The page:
Wednesday, March 26, 2008
Not That I have Proved a Thing
It’s no where close to really nailing down Tolle’s statements about the pain-body.
But, it puts us in the ball park.
One - Memory need not be confined simply to the brain. The body can remember.
Two - The impact of events (call it memory for short) can be inherited.
I find all of this exciting, even radical.
Radical? You say.
And germane to those interested in understanding the mechanics of spiritual cultivation and enlightenment.
Realizing who you are is a piece of cake compared to living it.
It is a freebie.
You don’t have to do a thing for it, you don’t have to change, and you don’t have to alter anything…
Just relax and do nothing, go nowhere, and be nobody just for a split second – and grace shows you who you are …
When you want to live this awakening, you realize it will cost you.
The cost is your fixated point of view…
The cost is your resentment, blame, and judgment.
The cost is the dissolution of your pain-body.
And that is something that you have to work at.
This is how we let go of all fixated views and ego.
So best we understand what the pain-body is, how it is created,
and what dissolving feels like.
Let me say this in another way:
For the past one hundred years biologists have held the view that as a caterpillar changes into a butterfly or moth, it essentially dissolves into a soup.
In its new incarnation the butterfly not only has an entirely different body, but also a whole new lifestyle, diet, and ecological niche.
Recently however, scientists have shown that a moth can remember what it learned as a caterpillar.
To be specific: Shock a caterpillar when it smells a certain chemical and later the moth will avoid that odor.
The moth can recall its conditioning- what it learned essentially in its “previous life” as “worm.”
Perhaps this learning/memory is stored in small pieces of neurocircuitry that remain intact in the soup. There are hints of this, but even so, it is a radical concept that old memory circuits survive the dissolution and are then re-integrated in the new nervous system.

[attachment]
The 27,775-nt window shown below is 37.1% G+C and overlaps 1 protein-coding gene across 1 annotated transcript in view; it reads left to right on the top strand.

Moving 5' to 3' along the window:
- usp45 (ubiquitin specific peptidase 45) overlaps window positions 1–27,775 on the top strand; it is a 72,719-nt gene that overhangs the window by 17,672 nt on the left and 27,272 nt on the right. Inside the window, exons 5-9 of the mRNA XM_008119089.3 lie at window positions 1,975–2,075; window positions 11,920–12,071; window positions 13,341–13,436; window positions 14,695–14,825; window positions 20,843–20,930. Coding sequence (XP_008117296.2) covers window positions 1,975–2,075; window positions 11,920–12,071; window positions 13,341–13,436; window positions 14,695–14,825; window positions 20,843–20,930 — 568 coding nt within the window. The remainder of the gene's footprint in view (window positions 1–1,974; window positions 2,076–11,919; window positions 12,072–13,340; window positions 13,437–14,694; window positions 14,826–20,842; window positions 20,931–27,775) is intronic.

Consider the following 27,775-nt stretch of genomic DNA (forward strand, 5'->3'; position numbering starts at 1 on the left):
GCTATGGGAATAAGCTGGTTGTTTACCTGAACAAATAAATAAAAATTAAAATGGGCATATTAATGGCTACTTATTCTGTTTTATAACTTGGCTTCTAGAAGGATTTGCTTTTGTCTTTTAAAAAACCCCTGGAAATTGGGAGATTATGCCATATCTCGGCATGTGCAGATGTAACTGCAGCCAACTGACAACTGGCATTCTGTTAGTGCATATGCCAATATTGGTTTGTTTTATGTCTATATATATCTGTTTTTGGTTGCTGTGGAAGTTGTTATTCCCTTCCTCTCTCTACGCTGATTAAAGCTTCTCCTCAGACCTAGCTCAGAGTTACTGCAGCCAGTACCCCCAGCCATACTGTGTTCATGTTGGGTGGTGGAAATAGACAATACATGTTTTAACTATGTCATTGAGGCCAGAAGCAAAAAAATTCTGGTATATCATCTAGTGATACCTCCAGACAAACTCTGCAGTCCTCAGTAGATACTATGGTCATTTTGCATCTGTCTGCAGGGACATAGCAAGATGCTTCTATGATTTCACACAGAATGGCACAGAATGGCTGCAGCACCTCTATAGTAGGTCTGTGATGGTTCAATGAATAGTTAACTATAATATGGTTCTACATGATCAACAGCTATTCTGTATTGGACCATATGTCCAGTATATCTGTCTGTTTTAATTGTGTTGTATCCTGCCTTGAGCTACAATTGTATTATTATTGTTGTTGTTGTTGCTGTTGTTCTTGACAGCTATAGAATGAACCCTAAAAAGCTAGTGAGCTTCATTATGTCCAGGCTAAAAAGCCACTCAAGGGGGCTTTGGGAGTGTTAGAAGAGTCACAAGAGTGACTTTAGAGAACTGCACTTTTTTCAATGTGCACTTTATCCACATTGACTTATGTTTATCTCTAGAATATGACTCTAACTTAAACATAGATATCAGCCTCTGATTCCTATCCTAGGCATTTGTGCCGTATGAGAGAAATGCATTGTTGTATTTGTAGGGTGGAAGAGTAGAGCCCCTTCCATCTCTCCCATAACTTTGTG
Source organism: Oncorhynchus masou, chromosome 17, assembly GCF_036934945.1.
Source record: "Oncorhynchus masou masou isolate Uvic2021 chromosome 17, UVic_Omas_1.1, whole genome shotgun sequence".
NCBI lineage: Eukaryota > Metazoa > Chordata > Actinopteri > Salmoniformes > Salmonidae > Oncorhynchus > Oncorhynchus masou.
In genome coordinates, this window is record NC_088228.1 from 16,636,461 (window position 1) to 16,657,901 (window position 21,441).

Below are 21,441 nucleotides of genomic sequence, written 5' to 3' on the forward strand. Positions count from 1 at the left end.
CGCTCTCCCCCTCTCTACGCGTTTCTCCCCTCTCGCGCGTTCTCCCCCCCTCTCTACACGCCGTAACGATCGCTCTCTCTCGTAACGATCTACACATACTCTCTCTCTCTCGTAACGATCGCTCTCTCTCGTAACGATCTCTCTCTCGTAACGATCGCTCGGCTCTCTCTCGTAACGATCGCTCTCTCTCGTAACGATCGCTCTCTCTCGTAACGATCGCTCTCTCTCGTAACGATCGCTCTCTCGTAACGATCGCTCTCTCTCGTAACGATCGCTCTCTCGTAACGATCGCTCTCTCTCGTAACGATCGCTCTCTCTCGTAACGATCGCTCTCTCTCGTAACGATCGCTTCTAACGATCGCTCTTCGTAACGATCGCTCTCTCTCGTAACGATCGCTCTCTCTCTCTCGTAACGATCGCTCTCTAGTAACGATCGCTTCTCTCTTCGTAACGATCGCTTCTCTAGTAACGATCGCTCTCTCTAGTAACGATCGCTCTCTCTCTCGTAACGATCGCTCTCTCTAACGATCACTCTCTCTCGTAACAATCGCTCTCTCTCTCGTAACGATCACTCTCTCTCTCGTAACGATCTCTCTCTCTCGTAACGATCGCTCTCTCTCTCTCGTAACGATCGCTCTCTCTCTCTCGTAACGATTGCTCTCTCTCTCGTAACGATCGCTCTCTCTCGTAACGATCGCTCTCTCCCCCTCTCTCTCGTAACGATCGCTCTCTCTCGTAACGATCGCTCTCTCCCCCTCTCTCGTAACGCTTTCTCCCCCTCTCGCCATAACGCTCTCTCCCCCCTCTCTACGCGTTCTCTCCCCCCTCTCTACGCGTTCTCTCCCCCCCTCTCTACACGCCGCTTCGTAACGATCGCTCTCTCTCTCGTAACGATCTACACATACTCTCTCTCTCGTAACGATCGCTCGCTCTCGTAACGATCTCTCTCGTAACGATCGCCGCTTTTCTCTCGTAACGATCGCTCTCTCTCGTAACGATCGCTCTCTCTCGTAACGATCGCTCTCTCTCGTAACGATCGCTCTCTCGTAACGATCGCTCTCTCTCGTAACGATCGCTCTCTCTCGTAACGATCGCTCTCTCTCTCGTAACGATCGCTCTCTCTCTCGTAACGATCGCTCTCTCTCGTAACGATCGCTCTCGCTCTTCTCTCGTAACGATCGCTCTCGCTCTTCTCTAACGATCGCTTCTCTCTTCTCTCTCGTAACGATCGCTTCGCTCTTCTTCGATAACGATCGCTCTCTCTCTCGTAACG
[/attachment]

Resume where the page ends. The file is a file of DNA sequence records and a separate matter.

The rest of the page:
This is so radical an idea that I am tempted to wonder that perhaps even caterpillars have a “soul” - something that records life lessons, not unlike the brain-dead subjects mentioned in Allan Hamilton’s book, The Scalpel and the Soul.
So, do butterflies have pain-bodies?
Do butterflies have flashbacks?
My god, the humiliation of remembering that once you were a worm!
Spiritual evolution can be ruthless in its search for truth.
Are butterflies not even spared?
I can empathize, as I recall the time in the fourth grade when I was forbidden to take recess with the other children.
My penmanship was so terrible that my teacher insisted I stay at my desk carefully writing out over and over again:
The worm one of the lowest forms of animals crawls on its belly.
“May I go to recess now?”
Obviously, it was a lesson on “w,” “l” and “m”
I, however, took it as an opportunity to create one more bit of personal pain-body.
Which may, or may not, inspire a reinterpretation of this classic lesson:
The great Taoist master Chuang Tzu once dreamt that he was a butterfly fluttering here and there.
In the dream he had no awareness of his individuality as a person.
He was only a butterfly.
Suddenly, he awoke and found himself laying there, a person once again.
But then he thought to himself, "Was I before a man who dreamt about being a butterfly, or am I now a butterfly who dreams about being a man?"
(Any explanations will be welcomed.)